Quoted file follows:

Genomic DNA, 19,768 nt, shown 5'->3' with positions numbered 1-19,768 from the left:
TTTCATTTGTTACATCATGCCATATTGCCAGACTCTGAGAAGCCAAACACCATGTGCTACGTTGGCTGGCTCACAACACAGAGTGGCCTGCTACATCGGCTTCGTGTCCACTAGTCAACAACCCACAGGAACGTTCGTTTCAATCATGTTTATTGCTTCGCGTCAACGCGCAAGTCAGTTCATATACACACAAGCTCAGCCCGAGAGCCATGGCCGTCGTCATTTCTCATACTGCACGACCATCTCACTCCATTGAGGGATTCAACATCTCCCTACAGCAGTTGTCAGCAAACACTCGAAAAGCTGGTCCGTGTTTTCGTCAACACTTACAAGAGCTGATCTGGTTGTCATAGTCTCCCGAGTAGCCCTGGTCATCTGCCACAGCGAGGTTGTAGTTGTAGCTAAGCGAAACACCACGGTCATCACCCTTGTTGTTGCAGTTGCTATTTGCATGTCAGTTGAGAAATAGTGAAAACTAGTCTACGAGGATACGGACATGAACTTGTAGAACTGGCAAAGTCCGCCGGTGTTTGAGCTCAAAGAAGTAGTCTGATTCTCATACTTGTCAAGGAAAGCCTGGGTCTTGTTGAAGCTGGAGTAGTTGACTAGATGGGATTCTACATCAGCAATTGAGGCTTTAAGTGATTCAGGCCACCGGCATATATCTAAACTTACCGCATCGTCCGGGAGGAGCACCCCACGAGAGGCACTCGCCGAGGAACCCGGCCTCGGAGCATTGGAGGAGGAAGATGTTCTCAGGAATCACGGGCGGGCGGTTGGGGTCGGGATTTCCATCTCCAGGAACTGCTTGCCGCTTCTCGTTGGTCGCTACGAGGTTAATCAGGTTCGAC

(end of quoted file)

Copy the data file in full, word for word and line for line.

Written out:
Genomic DNA, 19,768 nt, shown 5'->3' with positions numbered 1-19,768 from the left:
TTTCATTTGTTACATCATGCCATATTGCCAGACTCTGAGAAGCCAAACACCATGTGCTACGTTGGCTGGCTCACAACACAGAGTGGCCTGCTACATCGGCTTCGTGTCCACTAGTCAACAACCCACAGGAACGTTCGTTTCAATCATGTTTATTGCTTCGCGTCAACGCGCAAGTCAGTTCATATACACACAAGCTCAGCCCGAGAGCCATGGCCGTCGTCATTTCTCATACTGCACGACCATCTCACTCCATTGAGGGATTCAACATCTCCCTACAGCAGTTGTCAGCAAACACTCGAAAAGCTGGTCCGTGTTTTCGTCAACACTTACAAGAGCTGATCTGGTTGTCATAGTCTCCCGAGTAGCCCTGGTCATCTGCCACAGCGAGGTTGTAGTTGTAGCTAAGCGAAACACCACGGTCATCACCCTTGTTGTTGCAGTTGCTATTTGCATGTCAGTTGAGAAATAGTGAAAACTAGTCTACGAGGATACGGACATGAACTTGTAGAACTGGCAAAGTCCGCCGGTGTTTGAGCTCAAAGAAGTAGTCTGATTCTCATACTTGTCAAGGAAAGCCTGGGTCTTGTTGAAGCTGGAGTAGTTGACTAGATGGGATTCTACATCAGCAATTGAGGCTTTAAGTGATTCAGGCCACCGGCATATATCTAAACTTACCGCATCGTCCGGGAGGAGCACCCCACGAGAGGCACTCGCCGAGGAACCCGGCCTCGGAGCATTGGAGGAGGAAGATGTTCTCAGGAATCACGGGCGGGCGGTTGGGGTCGGGATTTCCATCTCCAGGAACTGCTTGCCGCTTCTCGTTGGTCGCTACGAGGTTAATCAGGTTCGAC